Investor Leon Black, like many peers, has urged caution given high market valuations. But the Apollo Global Management CEO said his $163 billion firm is rapidly expanding one of its business lines: lending money.
"Credit in general is a huge, huge opportunity today," Black said last week at the Milken Institute Global Conference in Los Angeles, noting the diminished role of banks in providing loans.
Black's Apollo is one of many investors to see the opportunity.
A new paper from the Alternative Investment Management Association, a London-based hedge fund lobbyist, estimates that private debt funds—including hedge and private equity funds, among others—now manage about $440 billion globally, with $64 billion of new capital allocated to the sector last year alone, per Preqin data.
The surge in activity from private lenders, according to AIMA, is a boon for smaller companies.
"Many small and medium sized businesses would miss out on growth opportunities or fail altogether if it were not for the absolutely vital support of hedge funds and other alternative asset managers," AIMA CEO Jack Inglis said in a statement.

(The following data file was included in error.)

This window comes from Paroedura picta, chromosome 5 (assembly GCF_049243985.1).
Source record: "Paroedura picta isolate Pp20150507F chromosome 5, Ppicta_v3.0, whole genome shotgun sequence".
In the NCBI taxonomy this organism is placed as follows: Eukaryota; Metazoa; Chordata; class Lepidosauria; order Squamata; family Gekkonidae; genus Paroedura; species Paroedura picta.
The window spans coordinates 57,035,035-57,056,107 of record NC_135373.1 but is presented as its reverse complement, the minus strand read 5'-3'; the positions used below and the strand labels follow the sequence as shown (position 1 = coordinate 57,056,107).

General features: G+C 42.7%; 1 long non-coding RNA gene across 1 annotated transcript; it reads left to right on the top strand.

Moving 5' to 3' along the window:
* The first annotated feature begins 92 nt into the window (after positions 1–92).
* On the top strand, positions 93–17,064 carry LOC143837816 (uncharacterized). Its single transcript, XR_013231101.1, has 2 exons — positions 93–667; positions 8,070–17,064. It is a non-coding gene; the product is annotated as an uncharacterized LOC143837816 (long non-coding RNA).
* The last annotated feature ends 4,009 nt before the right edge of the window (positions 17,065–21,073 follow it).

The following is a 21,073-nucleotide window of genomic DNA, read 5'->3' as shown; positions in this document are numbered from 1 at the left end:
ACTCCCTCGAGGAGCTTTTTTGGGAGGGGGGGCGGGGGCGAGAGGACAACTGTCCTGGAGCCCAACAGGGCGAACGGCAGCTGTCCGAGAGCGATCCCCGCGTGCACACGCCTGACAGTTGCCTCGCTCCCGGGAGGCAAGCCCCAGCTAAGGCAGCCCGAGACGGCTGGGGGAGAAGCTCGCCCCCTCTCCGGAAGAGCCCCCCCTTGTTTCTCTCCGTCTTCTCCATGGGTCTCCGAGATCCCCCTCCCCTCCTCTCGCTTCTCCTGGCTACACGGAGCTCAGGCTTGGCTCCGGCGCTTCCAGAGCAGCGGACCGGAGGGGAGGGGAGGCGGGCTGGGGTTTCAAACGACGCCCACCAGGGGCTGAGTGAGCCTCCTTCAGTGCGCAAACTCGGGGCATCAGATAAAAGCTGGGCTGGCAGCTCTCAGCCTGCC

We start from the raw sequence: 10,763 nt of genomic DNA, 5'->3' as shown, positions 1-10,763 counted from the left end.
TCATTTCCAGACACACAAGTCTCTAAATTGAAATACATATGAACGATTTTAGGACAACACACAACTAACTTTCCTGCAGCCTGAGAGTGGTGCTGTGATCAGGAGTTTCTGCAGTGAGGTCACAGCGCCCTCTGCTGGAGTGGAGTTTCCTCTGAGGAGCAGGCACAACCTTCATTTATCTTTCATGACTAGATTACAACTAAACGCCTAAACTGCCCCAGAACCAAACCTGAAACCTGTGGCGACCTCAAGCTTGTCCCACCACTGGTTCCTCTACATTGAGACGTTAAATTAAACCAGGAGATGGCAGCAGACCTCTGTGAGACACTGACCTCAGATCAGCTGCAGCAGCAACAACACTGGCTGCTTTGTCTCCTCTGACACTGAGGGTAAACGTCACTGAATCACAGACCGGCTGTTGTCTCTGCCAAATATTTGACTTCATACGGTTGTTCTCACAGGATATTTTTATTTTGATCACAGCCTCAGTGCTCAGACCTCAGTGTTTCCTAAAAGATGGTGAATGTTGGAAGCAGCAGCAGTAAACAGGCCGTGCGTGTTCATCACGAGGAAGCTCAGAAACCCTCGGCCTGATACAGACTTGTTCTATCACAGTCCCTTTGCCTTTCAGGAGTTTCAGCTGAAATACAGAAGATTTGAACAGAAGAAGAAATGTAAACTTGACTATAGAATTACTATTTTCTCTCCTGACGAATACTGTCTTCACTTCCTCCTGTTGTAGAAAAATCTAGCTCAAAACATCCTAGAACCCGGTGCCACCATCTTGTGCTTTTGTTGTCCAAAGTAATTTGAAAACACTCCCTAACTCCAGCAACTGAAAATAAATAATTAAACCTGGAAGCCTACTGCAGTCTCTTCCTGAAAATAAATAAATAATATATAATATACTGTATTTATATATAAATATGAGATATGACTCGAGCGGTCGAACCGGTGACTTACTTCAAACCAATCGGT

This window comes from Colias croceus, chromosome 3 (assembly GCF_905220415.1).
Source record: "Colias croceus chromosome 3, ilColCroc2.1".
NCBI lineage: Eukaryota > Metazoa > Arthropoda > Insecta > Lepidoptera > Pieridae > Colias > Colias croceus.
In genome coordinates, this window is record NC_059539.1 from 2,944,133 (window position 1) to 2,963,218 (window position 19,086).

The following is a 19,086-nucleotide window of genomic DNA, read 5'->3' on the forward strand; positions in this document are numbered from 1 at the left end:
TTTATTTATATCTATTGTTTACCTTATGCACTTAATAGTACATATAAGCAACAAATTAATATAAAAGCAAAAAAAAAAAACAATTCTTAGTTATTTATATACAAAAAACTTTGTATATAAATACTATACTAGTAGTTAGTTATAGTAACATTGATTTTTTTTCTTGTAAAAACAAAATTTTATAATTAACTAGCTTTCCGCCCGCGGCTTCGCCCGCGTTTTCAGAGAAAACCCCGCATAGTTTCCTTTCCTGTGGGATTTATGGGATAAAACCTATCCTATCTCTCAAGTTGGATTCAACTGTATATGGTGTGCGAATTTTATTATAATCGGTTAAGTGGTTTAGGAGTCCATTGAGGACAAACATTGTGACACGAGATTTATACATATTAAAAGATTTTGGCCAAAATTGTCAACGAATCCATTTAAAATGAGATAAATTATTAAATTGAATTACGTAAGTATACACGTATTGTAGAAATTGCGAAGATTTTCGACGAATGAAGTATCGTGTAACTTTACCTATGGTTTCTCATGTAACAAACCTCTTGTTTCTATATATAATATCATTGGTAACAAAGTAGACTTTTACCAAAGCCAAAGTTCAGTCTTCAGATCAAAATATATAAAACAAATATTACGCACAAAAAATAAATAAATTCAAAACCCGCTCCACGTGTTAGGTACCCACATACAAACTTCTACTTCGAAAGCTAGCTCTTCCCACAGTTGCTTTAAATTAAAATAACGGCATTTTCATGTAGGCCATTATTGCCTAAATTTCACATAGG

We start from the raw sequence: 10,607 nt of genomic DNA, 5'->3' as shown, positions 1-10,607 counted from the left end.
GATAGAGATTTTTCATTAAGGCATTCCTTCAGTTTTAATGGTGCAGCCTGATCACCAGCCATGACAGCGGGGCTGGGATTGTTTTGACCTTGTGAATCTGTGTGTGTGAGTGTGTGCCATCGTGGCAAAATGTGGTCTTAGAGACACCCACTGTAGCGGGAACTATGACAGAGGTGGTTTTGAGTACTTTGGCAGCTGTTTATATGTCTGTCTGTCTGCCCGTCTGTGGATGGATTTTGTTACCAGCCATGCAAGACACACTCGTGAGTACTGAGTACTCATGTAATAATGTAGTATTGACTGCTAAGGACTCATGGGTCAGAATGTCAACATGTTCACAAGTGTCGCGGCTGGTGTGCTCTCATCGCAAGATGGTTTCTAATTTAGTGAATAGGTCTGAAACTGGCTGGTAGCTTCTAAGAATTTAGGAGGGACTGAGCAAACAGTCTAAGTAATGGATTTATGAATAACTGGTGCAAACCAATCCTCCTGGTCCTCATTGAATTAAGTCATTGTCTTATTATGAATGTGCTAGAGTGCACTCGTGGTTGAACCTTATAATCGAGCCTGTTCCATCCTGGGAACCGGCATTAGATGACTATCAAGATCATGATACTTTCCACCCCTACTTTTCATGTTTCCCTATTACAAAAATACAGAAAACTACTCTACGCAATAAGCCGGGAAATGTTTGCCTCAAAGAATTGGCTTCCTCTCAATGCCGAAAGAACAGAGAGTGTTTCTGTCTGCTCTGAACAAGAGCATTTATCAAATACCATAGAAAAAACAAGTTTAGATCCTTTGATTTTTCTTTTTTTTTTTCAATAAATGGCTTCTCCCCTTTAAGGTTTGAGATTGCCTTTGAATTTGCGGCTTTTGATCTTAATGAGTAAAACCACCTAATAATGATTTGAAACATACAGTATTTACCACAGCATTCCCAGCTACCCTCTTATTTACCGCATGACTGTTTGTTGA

Hedge funds and others in the space usually provide loans of between $25 million and $100 million, often for periods of one to three years, according to AIMA's survey. About 65 percent of companies taking the loans typically have earnings before interest, tax, depreciation and amortization of between $5 million and $75 million.
The report notes that the companies lent to are typically too small to raise capital through the public bond market and banks have been more reluctant to lend to them because of stricter standards following the 2008 financial crisis.
The most popular sectors for lending are consumer goods and services, healthcare, industrial, and real estate, according to AIMA's survey of private fund managers.
Examples of recent loans from U.S. firms given by AIMA include private equity shop KKR & Co giving an approximate $12 million loan to help grow a Scottish wind farm; a $26 million loan from hedge fund firm Pine River Capital to an American aircraft parts dealer for purchasing a target company; and Avenue Capital, another hedge fund manager, lending money to investment firm H.I.G. Europe to help it buy consumer loan broker Freedom Finance Nordic.
Another benefit of the private lending, according to AIMA, is systemic: instead of a few big banks, there are lots of funds to share the risk, and the funds use relatively little borrowed money to amplify their bets, so-called leverage.